Suicide Prevention

20 Nov 2007 | Lance Cpl. Thomas J. Hermesman

 Claiming more than 30,000 lives a year, the leading cause of death for all Americans and the second leading cause of death in the Marine Corps and the Navy, is neither a virus or a drug--it's suicide.

 This of course does not decrease during the holiday season thanks to the ‘holiday blues.’ Some service members are out on their own for the first time and have always had a family to be around during this time of year, said Cmdr. Richmond E. Stoglin, battalion chaplain for Headquarters and Support Battalion Marine, Corps Base Camp Lejeune.

 “The things we want Marines and sailors to remember during these times of year are, what you had to go through to get to where you are now, keep in mind all the obstacles you have overcome,” said Stoglin. “We need to know that we all have brothers and sisters in the Marines Corps and the world. Suicide is something that will affect an entire community.”

 Holiday seasons seem to pull young Marines into the state of mind that they need to buy very expensive things, things to impress people, said Stoglin.

 “We only ask that you live within your means and that you don’t spend more then you can financially handle,” Stoglin said. “The need to ‘one up’ each other seems to be much higher.”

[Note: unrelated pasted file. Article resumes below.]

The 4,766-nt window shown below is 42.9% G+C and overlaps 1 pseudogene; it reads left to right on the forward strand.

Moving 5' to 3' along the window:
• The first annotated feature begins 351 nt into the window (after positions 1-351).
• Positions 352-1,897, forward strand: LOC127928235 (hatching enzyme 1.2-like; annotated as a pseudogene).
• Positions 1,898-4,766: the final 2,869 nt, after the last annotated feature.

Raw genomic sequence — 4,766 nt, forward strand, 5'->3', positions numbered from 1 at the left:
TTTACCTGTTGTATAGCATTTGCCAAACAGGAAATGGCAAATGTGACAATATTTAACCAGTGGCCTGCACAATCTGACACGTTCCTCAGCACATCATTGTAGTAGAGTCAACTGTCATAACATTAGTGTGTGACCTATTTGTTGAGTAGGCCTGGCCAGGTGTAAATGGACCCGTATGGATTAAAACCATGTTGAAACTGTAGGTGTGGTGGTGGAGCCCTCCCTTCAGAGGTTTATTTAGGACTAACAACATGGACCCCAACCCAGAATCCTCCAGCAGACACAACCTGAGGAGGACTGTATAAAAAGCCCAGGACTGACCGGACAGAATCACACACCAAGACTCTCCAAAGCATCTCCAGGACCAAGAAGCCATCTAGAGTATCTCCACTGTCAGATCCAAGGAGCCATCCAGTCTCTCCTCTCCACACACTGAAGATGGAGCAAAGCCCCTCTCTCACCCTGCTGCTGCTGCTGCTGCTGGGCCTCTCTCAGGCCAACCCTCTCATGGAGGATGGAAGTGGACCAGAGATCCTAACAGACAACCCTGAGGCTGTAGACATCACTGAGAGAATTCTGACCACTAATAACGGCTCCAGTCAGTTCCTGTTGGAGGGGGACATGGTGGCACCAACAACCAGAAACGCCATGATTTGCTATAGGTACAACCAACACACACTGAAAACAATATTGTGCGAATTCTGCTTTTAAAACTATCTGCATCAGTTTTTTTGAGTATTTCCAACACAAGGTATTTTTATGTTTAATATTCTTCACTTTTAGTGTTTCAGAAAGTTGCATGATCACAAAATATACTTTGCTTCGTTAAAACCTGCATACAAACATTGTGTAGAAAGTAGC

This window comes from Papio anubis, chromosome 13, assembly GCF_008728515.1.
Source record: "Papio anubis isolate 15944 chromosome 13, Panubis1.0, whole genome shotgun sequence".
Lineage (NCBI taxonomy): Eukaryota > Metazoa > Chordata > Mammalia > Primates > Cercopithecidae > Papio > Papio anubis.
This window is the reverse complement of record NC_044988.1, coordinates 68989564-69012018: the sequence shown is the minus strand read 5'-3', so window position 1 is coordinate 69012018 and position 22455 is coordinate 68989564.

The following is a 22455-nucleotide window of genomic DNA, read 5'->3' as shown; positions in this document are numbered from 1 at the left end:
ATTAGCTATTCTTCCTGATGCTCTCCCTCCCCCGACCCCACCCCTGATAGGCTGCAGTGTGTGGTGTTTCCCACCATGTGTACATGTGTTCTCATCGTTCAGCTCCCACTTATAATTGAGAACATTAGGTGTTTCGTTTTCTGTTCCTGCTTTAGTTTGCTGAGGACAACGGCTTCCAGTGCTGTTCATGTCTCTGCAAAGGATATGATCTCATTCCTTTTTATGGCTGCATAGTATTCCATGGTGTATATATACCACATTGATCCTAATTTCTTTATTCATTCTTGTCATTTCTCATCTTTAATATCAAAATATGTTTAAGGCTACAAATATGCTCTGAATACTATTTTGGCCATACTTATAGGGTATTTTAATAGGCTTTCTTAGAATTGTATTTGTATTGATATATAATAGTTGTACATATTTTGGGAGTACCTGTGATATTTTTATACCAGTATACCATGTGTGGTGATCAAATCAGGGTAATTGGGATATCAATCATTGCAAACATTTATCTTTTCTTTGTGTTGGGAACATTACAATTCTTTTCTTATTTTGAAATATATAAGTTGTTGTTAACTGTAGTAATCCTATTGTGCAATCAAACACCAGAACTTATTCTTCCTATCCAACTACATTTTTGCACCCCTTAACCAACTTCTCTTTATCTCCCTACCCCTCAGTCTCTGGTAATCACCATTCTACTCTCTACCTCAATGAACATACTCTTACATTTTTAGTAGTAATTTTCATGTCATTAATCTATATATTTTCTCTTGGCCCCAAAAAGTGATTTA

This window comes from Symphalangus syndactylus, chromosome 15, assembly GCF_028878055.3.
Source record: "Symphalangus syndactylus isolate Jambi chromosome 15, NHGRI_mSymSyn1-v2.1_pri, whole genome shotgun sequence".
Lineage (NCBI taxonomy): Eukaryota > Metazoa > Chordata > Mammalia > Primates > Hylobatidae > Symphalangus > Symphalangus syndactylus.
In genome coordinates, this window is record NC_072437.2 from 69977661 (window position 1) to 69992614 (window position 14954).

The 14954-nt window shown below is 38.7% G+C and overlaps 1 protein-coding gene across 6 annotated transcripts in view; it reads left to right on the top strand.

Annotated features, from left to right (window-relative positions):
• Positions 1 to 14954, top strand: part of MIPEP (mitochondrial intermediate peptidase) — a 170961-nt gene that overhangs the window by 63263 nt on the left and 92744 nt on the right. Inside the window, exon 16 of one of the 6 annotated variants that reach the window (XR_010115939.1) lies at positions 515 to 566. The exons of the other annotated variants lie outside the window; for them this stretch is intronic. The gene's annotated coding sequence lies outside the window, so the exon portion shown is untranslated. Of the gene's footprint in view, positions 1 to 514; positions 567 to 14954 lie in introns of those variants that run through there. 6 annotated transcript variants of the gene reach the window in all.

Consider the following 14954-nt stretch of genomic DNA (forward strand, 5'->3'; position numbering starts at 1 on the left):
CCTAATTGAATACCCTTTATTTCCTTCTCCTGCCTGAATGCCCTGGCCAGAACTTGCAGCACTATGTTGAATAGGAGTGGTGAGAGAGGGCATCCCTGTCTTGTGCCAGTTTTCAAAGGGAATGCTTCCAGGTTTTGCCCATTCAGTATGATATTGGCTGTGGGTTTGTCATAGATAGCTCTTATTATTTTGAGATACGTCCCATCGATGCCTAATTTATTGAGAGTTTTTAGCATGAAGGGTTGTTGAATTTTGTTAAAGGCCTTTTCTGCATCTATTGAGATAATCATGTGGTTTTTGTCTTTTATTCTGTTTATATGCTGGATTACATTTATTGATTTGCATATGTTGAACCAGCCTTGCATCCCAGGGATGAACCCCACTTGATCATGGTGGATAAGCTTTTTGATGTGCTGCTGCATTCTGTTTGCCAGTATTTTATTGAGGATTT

“January, 08 is coming, what will you do, who will you owe,” said Col. David R. Leppelmeier, commanding officer of HQ SPT BN, MCB CL.

 Spending too much money over the holiday season puts a huge amount of pressure on someone and their financial affairs. This can cause depression that pushes people to turn to drastic measures, said Stoglin.

 “It’s better to seek out the help you need, rather then to do something rash,” said Stoglin.

 Help for suicide is everywhere, the Marine Corps has AID LIFE program. This program helps anyone considering. Also the 24-Hour Suicide Hotline, that number is 1-800-479-3339.

 “One way to stay happy and focused on life is to volunteer you time to help others, nothing lifts your spirit like helping someone in need,” explained Stoglin. “Remember the Marine Corps is a team, and together everyone achieves more.”